I think this all boils down to the classic line, "What did they know and when did they know it?" The FCC first ruled on April 9, 2004 according to the document found here
. (Thanks Google and OnStar.) I'll cite what I think are two relevant examples. First, the background: I have a 2005 E320CDI, which I believe was an early production model, so it was built sometime in 2004. That means it was designed, probably, no later than the end of 2003. There are at least two items in my car that are, or will shortly become obsolete.
1) Tele-aid. IF (a big if) it's true that MB has known that the termination of analog service will render this useless PRIOR to the production of my car, then I believe this is actionable in a court of law, because MB was knowingly putting obsolete technology in the vehicle. That would of course have to be proven, and even then it's a pretty fine legal hair to split - after all, what technology isn't obsolete these days? :-) At the very minimum, if they knew about this in the interim period between my car's production and the time I purchased it, I would expect to have signed a waiver telling me that the service will be discontinued in 2007 and disclaiming MB's warranty about it, or something like that. Since I signed no such document, and I'm reasonably sure that somewhere in this timeline MB was aware of the cessation of analog service, I believe we could make a case that they at least share some liability, and could seek some monetary damages. At the very least, since my vehicle is still under warranty, I would pursue a warranty claim.
2) Sirrus Satellite Radio. IF (another big if) the merger between XM and Sirius goes through, there will likely be an upgrade of some sort required to keep the service usable, and/or to start receiving additional content from XM. But it's pretty obvious that MB had no clue about this until the merger intention was announced earlier this year. And, there's really nothing they can do unless or until the merger is approved. At that time, let's say it's sometime in 2008, they should start 2 things in my opinion: a) inform current vehichle purchasers that there will be a change to the Sirius radio in their vehicle that may require an upgrade in the future, or that may have the effect of rendering it useless, and b) plan the integration of the new satellite radio technology in new vehicles. At the earliest, that would probably make the 2010 model year. But in the mean time, now that they "know" about the technology requirements, they start sharing some responsibility.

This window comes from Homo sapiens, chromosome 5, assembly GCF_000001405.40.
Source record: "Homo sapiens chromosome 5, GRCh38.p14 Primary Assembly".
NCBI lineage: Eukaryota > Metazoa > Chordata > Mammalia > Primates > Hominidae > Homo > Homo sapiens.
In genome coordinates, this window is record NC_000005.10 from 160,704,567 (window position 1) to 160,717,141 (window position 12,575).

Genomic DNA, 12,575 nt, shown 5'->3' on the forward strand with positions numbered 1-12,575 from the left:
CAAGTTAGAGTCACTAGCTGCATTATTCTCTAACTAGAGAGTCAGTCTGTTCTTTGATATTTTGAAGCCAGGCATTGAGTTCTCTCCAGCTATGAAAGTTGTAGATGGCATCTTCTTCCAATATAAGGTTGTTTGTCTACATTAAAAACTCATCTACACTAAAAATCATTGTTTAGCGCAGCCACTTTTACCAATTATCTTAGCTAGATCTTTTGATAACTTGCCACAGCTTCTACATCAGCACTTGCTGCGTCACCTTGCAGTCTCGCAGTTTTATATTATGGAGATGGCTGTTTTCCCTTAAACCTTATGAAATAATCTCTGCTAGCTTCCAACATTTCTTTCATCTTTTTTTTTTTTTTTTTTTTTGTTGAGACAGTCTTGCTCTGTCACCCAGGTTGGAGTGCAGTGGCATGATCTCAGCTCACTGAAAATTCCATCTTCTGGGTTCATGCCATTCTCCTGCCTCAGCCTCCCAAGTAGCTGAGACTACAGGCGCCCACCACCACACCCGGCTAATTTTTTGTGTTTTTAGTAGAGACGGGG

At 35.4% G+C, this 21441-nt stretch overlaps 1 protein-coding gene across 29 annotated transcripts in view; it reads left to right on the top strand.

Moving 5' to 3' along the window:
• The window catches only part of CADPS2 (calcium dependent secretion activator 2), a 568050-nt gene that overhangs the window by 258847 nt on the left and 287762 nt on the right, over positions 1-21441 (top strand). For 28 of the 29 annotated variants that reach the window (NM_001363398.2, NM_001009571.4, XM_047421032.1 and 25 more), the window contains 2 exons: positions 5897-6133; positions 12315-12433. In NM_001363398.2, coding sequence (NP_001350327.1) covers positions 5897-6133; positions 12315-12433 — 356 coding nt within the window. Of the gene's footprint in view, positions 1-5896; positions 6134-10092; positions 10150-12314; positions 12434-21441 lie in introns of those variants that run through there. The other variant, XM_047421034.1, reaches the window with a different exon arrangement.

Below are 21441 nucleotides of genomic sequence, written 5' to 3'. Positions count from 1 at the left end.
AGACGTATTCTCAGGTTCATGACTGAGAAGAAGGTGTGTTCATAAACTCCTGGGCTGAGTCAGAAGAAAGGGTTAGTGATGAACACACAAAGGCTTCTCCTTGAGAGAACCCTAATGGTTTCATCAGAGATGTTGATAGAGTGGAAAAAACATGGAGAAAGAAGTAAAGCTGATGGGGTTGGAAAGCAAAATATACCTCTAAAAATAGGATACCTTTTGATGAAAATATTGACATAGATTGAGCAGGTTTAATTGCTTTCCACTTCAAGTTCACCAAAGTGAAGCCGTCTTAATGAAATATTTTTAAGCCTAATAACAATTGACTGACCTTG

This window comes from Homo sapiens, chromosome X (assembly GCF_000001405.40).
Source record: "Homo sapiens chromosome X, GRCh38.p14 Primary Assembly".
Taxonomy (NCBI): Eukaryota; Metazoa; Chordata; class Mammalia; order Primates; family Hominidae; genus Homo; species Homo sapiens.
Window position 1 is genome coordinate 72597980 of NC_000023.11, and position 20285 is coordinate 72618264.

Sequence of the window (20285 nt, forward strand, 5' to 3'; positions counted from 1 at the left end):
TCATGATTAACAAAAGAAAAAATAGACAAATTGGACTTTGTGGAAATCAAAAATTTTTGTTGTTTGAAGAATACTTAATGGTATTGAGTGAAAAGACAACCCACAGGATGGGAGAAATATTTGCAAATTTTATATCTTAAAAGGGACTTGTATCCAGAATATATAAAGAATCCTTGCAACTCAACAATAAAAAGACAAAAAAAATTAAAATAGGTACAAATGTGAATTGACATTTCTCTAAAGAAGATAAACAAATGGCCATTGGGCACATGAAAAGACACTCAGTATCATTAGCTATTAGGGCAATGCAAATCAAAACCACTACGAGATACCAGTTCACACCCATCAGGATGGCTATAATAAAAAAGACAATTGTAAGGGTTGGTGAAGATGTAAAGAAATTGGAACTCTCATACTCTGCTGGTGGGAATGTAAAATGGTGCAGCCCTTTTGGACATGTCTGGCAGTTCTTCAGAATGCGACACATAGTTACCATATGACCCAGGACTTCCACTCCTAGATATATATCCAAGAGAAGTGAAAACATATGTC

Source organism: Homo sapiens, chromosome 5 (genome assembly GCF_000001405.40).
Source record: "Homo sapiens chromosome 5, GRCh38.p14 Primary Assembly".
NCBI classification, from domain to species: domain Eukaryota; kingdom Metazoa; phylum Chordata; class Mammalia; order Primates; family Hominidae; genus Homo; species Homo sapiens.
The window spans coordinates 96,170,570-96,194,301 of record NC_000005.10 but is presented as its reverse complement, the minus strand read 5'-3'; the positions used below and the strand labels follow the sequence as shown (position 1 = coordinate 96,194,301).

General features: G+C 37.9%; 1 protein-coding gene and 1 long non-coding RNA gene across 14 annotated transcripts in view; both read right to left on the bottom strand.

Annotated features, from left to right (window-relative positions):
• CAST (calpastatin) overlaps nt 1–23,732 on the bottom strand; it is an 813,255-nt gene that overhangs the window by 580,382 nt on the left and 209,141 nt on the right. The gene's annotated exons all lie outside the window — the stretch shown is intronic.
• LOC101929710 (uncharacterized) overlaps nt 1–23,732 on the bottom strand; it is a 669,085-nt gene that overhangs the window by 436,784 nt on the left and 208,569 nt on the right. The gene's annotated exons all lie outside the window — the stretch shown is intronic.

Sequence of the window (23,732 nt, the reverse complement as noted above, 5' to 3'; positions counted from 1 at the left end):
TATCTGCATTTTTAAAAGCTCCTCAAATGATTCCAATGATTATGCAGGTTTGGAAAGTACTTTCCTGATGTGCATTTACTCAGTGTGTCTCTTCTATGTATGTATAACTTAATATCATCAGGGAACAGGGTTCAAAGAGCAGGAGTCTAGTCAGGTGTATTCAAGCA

MB makes design choices every day about what is being offered in their vehicles. So, for every item they put into the vehicle, they have some accountability to the people that purchase them. That's what warranties are all about - holding the manufacturer responsible for what they have produced. I think the market is also doing a good job in holding them accountable - I recently received the notice about what it would cost to do the upgrade on my Tele-aid. The second sentence of which reads, "In accordance with a recent
" (emphasis mine) "Federal Communications Commission (FCC) ruling..." If nothing else, we can certainly dispute the meaning of the term "recent." But, the price is listed at $1500. As we see from other posts in this thread, the market is balking at that cost, and there are deals to be had for well below that price.
Bottom line - instead of a lawsuit, the market is taking care of the problem. A lawsuit may in fact make it worse. Just don't pay the relatively high price - don't settle for a cost that you think is unfair. Negotiate. That's the way you win.